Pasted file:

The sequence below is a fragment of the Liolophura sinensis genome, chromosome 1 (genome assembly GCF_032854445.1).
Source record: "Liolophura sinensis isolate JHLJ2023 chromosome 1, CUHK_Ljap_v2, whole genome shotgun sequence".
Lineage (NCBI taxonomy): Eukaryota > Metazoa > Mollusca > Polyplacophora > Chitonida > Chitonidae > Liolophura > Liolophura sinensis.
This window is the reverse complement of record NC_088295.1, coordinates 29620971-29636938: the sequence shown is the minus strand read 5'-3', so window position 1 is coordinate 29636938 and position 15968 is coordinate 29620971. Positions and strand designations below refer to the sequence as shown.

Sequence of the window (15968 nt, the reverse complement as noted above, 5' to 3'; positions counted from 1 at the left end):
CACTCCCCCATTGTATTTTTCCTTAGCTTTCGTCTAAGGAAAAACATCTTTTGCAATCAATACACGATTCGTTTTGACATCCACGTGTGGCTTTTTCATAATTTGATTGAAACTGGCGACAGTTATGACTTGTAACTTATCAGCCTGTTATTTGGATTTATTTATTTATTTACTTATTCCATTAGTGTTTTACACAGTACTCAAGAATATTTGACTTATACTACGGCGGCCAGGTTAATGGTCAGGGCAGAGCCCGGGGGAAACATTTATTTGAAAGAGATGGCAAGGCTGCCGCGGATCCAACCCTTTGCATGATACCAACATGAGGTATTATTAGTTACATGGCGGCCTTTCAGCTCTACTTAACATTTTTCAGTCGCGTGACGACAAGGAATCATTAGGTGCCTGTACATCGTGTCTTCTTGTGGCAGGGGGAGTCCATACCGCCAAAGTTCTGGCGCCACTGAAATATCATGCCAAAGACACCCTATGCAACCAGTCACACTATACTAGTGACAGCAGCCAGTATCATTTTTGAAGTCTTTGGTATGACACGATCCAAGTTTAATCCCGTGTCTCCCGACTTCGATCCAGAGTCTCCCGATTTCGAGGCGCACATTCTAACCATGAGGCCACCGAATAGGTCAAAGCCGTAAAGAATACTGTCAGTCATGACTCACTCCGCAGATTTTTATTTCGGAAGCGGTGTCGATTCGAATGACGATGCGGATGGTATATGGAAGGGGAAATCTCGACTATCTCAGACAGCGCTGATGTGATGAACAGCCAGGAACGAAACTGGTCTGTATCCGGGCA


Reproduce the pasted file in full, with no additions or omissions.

The sequence below is a fragment of the Liolophura sinensis genome, chromosome 1 (genome assembly GCF_032854445.1).
Source record: "Liolophura sinensis isolate JHLJ2023 chromosome 1, CUHK_Ljap_v2, whole genome shotgun sequence".
Lineage (NCBI taxonomy): Eukaryota > Metazoa > Mollusca > Polyplacophora > Chitonida > Chitonidae > Liolophura > Liolophura sinensis.
This window is the reverse complement of record NC_088295.1, coordinates 29620971-29636938: the sequence shown is the minus strand read 5'-3', so window position 1 is coordinate 29636938 and position 15968 is coordinate 29620971. Positions and strand designations below refer to the sequence as shown.

Sequence of the window (15968 nt, the reverse complement as noted above, 5' to 3'; positions counted from 1 at the left end):
CACTCCCCCATTGTATTTTTCCTTAGCTTTCGTCTAAGGAAAAACATCTTTTGCAATCAATACACGATTCGTTTTGACATCCACGTGTGGCTTTTTCATAATTTGATTGAAACTGGCGACAGTTATGACTTGTAACTTATCAGCCTGTTATTTGGATTTATTTATTTATTTACTTATTCCATTAGTGTTTTACACAGTACTCAAGAATATTTGACTTATACTACGGCGGCCAGGTTAATGGTCAGGGCAGAGCCCGGGGGAAACATTTATTTGAAAGAGATGGCAAGGCTGCCGCGGATCCAACCCTTTGCATGATACCAACATGAGGTATTATTAGTTACATGGCGGCCTTTCAGCTCTACTTAACATTTTTCAGTCGCGTGACGACAAGGAATCATTAGGTGCCTGTACATCGTGTCTTCTTGTGGCAGGGGGAGTCCATACCGCCAAAGTTCTGGCGCCACTGAAATATCATGCCAAAGACACCCTATGCAACCAGTCACACTATACTAGTGACAGCAGCCAGTATCATTTTTGAAGTCTTTGGTATGACACGATCCAAGTTTAATCCCGTGTCTCCCGACTTCGATCCAGAGTCTCCCGATTTCGAGGCGCACATTCTAACCATGAGGCCACCGAATAGGTCAAAGCCGTAAAGAATACTGTCAGTCATGACTCACTCCGCAGATTTTTATTTCGGAAGCGGTGTCGATTCGAATGACGATGCGGATGGTATATGGAAGGGGAAATCTCGACTATCTCAGACAGCGCTGATGTGATGAACAGCCAGGAACGAAACTGGTCTGTATCCGGGCA